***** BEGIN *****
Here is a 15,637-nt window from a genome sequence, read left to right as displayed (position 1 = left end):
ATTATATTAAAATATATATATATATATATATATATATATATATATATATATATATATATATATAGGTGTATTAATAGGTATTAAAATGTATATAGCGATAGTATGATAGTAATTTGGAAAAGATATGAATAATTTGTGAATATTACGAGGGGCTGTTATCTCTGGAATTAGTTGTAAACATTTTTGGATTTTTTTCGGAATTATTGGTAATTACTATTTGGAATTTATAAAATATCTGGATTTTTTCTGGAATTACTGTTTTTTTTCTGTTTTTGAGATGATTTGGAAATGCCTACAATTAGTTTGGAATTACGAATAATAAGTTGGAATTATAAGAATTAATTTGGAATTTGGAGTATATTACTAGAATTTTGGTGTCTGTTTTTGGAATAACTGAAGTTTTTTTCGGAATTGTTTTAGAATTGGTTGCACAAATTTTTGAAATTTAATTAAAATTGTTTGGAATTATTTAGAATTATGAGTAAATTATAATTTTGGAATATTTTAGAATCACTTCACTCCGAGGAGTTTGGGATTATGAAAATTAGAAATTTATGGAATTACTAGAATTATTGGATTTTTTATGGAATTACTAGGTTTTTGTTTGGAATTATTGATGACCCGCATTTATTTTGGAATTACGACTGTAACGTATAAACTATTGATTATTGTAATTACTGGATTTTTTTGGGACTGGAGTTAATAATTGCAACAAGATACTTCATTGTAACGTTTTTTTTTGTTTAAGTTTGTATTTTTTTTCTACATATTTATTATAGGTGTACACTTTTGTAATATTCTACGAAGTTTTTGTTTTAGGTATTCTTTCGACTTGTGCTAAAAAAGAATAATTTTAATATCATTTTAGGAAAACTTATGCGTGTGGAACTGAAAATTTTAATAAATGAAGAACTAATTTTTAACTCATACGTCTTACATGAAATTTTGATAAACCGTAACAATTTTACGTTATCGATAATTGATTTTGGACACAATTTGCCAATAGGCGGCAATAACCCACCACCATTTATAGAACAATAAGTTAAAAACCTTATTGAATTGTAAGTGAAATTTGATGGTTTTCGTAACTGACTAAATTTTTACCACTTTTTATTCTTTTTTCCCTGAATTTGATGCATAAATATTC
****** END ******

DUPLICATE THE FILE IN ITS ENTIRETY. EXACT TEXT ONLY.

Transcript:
Here is a 15,637-nt window from a genome sequence, read left to right as displayed (position 1 = left end):
ATTATATTAAAATATATATATATATATATATATATATATATATATATATATATATATATATATAGGTGTATTAATAGGTATTAAAATGTATATAGCGATAGTATGATAGTAATTTGGAAAAGATATGAATAATTTGTGAATATTACGAGGGGCTGTTATCTCTGGAATTAGTTGTAAACATTTTTGGATTTTTTTCGGAATTATTGGTAATTACTATTTGGAATTTATAAAATATCTGGATTTTTTCTGGAATTACTGTTTTTTTTCTGTTTTTGAGATGATTTGGAAATGCCTACAATTAGTTTGGAATTACGAATAATAAGTTGGAATTATAAGAATTAATTTGGAATTTGGAGTATATTACTAGAATTTTGGTGTCTGTTTTTGGAATAACTGAAGTTTTTTTCGGAATTGTTTTAGAATTGGTTGCACAAATTTTTGAAATTTAATTAAAATTGTTTGGAATTATTTAGAATTATGAGTAAATTATAATTTTGGAATATTTTAGAATCACTTCACTCCGAGGAGTTTGGGATTATGAAAATTAGAAATTTATGGAATTACTAGAATTATTGGATTTTTTATGGAATTACTAGGTTTTTGTTTGGAATTATTGATGACCCGCATTTATTTTGGAATTACGACTGTAACGTATAAACTATTGATTATTGTAATTACTGGATTTTTTTGGGACTGGAGTTAATAATTGCAACAAGATACTTCATTGTAACGTTTTTTTTTGTTTAAGTTTGTATTTTTTTTCTACATATTTATTATAGGTGTACACTTTTGTAATATTCTACGAAGTTTTTGTTTTAGGTATTCTTTCGACTTGTGCTAAAAAAGAATAATTTTAATATCATTTTAGGAAAACTTATGCGTGTGGAACTGAAAATTTTAATAAATGAAGAACTAATTTTTAACTCATACGTCTTACATGAAATTTTGATAAACCGTAACAATTTTACGTTATCGATAATTGATTTTGGACACAATTTGCCAATAGGCGGCAATAACCCACCACCATTTATAGAACAATAAGTTAAAAACCTTATTGAATTGTAAGTGAAATTTGATGGTTTTCGTAACTGACTAAATTTTTACCACTTTTTATTCTTTTTTCCCTGAATTTGATGCATAAATATTC